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Motherhood: It’s Not What It Used To Be

Raising children isn’t what it used to be. That’s because young people today aren’t who they used to be. To give you an example, in my mother’s era, penny candy cost just that—a penny. Today’s generation, on the other hand, thinks the Dollar Store is a bargain. In fact, some kids have their own credit cards to pay for their king-size candy bars. Continue reading

Fasting Makes Jews Hungry for More

One of my favorite parts about being Jewish, aside from the rich traditions and ancient wisdom that are passed down to us, is our “it’s-all-about-the-food” attitude. This expression is especially true on holidays, lifecycle events, and pretty much any given meal.

So on the one day of the year when Jews are asked to fast, Yom Kippur, I’m almost relieved to have a chance to cleanse my palette and my soul before I reach for another slice of honey cake again. Continue reading

Lice Liven Up Seder, But Traumatize Household

When it comes to the 10 plagues in the Passover story, I would rather suffer in real life through a hailstorm (I’ve got insurance) and darkness (I’ll carry a flashlight) than go through the anguish of lice again. These pesky little insects are a parent’s worst nightmare. Just ask me. I lived through lice three years ago when my daughter and several of her unlucky classmates that I know of got the itch to scratch while they were still in preschool.

I remember the day that lice turned my happy home upside down. Continue reading

When In Doubt, Do As the Jews Do

When the Sunday school teacher asks the second-graders to draw a picture of what God means to them, most of the students grab their colored markers and eagerly get to work. They waste no time making bright rainbows, beautiful flowers, puffy clouds, beaming sunshine, twinkling stars, and an assortment of bearded stick figures. I join other parents in the classroom for this thought-provoking activity, and I witness first hand how the topic of God sparks creativity in grownups and children alike. Everyone seems to enjoy the opportunity to explore God out loud; everyone, that is, except my daughter. Continue reading

Making Conversation With Answering Machines

Let’s face it—we live in a world of faceless communication. Answering machines and other wireless wizardry substitute real voices, not to mention impersonal emails take the place of handwritten letters. Think about it–phone tag is now considered a sport or human interaction, and I’m guilty of playing the game. As a matter of fact, if I dial someone’s number and a real person answers the phone, I’m disappointed because I’m not in the mood to make real conversation anymore. Continue reading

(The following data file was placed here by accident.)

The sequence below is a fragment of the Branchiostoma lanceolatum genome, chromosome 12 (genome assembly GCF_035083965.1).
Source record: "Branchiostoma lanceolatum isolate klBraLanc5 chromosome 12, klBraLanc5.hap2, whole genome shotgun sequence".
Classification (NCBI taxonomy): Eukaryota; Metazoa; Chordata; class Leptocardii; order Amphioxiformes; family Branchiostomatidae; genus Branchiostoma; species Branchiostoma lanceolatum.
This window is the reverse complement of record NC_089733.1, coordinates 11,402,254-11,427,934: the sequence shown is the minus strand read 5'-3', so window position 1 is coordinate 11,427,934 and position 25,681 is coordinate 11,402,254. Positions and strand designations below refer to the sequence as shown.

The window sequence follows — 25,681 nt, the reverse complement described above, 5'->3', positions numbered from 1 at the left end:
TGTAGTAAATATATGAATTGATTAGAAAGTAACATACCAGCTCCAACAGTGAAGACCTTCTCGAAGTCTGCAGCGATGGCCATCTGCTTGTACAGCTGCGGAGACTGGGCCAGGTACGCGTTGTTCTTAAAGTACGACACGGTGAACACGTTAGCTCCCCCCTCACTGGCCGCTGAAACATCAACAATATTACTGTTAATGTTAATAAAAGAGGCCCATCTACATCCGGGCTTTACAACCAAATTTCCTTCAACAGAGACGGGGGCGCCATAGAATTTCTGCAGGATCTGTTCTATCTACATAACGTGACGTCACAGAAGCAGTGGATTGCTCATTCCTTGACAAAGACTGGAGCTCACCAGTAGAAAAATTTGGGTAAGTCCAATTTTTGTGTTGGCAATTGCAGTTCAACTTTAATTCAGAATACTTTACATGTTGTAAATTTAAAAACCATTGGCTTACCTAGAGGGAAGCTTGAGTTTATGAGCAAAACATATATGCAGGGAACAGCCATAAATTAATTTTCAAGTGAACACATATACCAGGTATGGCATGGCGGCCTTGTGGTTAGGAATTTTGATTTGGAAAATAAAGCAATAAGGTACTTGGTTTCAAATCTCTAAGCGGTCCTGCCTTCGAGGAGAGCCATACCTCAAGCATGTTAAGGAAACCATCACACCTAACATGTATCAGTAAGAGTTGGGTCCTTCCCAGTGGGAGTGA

Love is in the Air; So Are Mold Allergies

Even though Valentine’s Day is named after two Christian martyrs named Valentine—that’s at least one of the theories—a Jewish woman nevertheless worships this romantic holiday. She loves to be loved, and Hallmark makes it official. It doesn’t seem to matter that the price of long stem roses quadruples in mid February. Flowers are symbolic of love and romance, so there. Deep inside, she desires to be treated like the unsuspecting actress on the Zales Diamond Store commercial. Continue reading

Columnist Makes Confession of Secret Obsession

During the fun-filled, stressed-out 11 months that I’ve been writing “Mishegas of Motherhood,” I’ve developed a bond with my readers. Many of you have sent me supportive emails, and I encourage you to continue to give me all kinds of honest feedback via my new email: ellie@mishegasofmotherhood.com.

I feel that I can share almost anything with you, including secrets about myself that I don’t talk about with my best girlfriends, not even my own mother. My husband doesn’t have a clue about these innermost feelings either. It’s time that you hear the truth from me before any gossip sneaks out and the facts get distorted. Continue reading

Tu Bishvat Plants Deep Roots in Our Environment

In the dead of winter, cherry blossoms bloom in Brooklyn, New York. And in the Midwest, the unseasonably mild weather allows Jack to still wear gym shorts when he plays basketball in the driveway. Then again, he likes to trudge barefoot in the snow.

Seems innocent enough, but truthfully I wonder if this bizarre temperature pattern is a subtle warning sign that our environment is in trouble. Continue reading

Planning Dream Bar Mitzvah is a Nightmare

Let the countdown begin. It’s officially the time to freak out about my son’s bar mitzvah, which is scheduled in March 2008. I know what you’re thinking. What took me so long? What can I say, except that I’ve never planned this kind of lifecycle event, not even a bris, which only my obstetrician was invited to.

So far, this is what I have in mind, roughly. Continue reading

Start the New Year with A New You, Or Not

My New Year’s Resolution this year is to never make another New Year’s Resolution. And this time I’m sticking to it. I figure, why bother setting myself up for failure when any promise I make to shed a few pounds is usually broken before the Super Bowl playoffs anyway? As soon as I tell myself that I won’t mindlessly munch on as many carbs, I start to fantasize about Mr. Salty Pretzel himself. Likewise, if I make a commitment to be a better parent, I feel even guiltier when I daydream about the laundry instead of paying attention to my daughter’s drawn-out synopsis of gym class.

Still, for those of you who follow tradition to make a resolution or set a personal goal, then more power to you. To improve your chances of success, here’s what the experts advise: Continue reading